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Trade Minister Andrew Robb says the federal government has prioritised a free trade deal with Japan ahead of a dispute between the two countries over whaling in the Southern Ocean.
Before the election, the Coalition promised to send a ship to monitor Japanese whaling in the area, but late last year, Environment Minister Greg Hunt instead sent a Customs-staffed A319 aircraft, attracting criticism from anti-whaling activists.
Australia has challenged the legality of Japan's whaling in the International Court of Justice, with a ruling expected on the case after the whaling season ends in March.
In an interview with Fairfax Media, Mr Robb said the Coalition was ''just as concerned about whaling as the other side [Labor], but it's about where priorities lie in terms of how we deal with that''.
''Our priority in coming to government is to fix the economic mess we have inherited, so we are focusing on those things that will create jobs in Australia. It doesn't mean we aren't interested or concerned about other issues,'' he said.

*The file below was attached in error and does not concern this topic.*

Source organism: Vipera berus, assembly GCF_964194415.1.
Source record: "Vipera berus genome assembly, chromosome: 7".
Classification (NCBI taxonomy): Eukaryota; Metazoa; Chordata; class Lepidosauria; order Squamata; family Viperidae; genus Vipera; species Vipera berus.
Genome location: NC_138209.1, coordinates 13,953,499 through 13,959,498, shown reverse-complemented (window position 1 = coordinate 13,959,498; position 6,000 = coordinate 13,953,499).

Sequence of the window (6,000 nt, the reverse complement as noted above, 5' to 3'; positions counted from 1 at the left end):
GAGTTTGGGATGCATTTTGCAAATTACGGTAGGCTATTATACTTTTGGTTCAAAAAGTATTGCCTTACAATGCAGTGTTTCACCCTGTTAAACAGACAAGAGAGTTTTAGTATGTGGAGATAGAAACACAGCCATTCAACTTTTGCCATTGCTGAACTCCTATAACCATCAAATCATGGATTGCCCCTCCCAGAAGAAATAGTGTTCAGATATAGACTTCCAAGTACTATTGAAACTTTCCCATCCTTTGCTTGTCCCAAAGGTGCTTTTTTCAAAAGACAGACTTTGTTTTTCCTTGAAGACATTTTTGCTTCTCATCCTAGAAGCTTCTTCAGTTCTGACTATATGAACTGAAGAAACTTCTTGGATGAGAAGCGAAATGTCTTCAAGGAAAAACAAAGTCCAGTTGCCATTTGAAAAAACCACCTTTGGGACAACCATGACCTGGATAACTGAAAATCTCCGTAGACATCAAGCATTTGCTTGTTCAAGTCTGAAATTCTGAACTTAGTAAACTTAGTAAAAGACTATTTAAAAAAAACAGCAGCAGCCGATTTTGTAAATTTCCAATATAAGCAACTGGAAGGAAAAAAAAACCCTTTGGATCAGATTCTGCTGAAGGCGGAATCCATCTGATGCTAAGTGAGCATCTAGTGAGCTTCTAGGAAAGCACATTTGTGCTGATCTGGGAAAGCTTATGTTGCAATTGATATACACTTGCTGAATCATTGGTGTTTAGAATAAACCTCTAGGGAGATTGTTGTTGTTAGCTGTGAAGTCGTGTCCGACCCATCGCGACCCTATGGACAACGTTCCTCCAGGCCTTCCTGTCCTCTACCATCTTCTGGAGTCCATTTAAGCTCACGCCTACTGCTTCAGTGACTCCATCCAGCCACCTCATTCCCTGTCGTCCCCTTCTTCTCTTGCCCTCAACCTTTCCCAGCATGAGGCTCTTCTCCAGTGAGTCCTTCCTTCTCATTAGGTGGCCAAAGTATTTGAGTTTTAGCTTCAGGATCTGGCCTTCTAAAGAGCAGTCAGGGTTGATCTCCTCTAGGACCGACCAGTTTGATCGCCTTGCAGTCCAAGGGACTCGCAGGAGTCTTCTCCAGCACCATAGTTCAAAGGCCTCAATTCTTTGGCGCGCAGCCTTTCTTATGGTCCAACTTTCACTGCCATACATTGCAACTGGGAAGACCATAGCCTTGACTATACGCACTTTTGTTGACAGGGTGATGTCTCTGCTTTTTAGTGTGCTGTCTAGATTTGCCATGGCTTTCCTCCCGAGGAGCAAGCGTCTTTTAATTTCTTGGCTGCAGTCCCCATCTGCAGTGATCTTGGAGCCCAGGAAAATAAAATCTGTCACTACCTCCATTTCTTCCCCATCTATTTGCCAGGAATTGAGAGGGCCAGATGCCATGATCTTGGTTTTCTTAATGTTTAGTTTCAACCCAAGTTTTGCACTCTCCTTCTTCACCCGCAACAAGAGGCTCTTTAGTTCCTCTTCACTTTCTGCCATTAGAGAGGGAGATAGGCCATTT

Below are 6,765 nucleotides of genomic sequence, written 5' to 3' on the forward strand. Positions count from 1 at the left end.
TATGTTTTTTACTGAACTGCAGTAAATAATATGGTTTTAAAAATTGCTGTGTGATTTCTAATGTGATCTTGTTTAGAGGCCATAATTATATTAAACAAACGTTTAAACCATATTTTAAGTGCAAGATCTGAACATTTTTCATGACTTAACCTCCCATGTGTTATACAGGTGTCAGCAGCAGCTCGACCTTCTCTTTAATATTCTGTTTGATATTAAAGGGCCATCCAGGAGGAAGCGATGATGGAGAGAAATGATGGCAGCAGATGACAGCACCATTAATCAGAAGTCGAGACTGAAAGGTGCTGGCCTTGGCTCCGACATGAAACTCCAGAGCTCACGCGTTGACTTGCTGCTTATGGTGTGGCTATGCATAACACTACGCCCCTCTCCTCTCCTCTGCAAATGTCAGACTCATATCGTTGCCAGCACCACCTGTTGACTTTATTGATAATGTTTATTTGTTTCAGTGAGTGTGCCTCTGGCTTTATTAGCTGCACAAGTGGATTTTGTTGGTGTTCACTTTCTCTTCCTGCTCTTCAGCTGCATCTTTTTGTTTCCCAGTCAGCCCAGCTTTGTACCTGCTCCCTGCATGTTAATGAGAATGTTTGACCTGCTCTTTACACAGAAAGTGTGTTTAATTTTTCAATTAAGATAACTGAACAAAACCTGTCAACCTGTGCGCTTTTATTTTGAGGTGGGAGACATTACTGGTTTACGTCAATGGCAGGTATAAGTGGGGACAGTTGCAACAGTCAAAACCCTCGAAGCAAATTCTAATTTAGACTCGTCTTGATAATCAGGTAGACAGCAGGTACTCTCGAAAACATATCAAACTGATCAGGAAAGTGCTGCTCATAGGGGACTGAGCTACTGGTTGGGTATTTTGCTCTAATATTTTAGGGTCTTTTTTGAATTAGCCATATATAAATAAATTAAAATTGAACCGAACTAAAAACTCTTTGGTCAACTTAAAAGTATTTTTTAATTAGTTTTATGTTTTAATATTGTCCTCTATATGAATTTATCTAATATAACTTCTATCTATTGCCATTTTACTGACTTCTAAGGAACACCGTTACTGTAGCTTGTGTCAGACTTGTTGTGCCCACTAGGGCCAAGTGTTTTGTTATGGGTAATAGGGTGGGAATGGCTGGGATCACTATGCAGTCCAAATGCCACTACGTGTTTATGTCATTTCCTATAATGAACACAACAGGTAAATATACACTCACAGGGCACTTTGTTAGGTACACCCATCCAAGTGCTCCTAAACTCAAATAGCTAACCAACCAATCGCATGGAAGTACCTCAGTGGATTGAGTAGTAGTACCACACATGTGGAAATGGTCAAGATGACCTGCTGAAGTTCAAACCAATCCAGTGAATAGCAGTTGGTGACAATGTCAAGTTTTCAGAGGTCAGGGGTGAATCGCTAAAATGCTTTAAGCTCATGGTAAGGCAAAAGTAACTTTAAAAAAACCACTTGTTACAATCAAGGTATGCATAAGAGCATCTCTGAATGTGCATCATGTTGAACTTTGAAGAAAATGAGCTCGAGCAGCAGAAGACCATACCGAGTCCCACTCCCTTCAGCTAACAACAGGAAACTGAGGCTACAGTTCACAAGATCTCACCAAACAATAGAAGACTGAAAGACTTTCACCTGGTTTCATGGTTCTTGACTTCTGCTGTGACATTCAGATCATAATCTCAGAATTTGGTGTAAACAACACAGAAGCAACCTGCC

''Japan's a huge market, it's one of the biggest economies in the world and we already have a huge relationship, but this would turbocharge it. There is an enormous scope for Australia to provide high-value products and services to a sophisticated market.''
The proposed free trade deal, which could unlock investment and export opportunities in the agriculture, resources and education sectors, was at a ''very advanced stage''.
Prime Minister Tony Abbott is expected to travel to Japan, South Korea and China in April, with Japan's Prime Minister Shinzo Abe expected to visit Australia in July. The federal government is hopeful the free trade agreement will be signed during the July visit.
Deputy chief of the Japanese embassy in Australia Akira Imamura said the deal was close to Mr Abe's heart as his grandfather, former prime minister Nobusuke Kishi, signed the Australia-Japan Commerce Agreement in 1957. Also, Mr Abe himself had started the negotiations over the trade deal when he was last prime minister in 2007.
Trade between the two nations is valued at $53 billion and the Department of Foreign Affairs has estimated the deal, if reached, would boost Australia's gross domestic product by $39 billion over 20 years.
Mr Robb also confirmed an investor-state dispute settlement mechanism could be included in the agreement, as it was with Korea in December, despite criticism it could allow foreign companies to take legal action against the Australian government.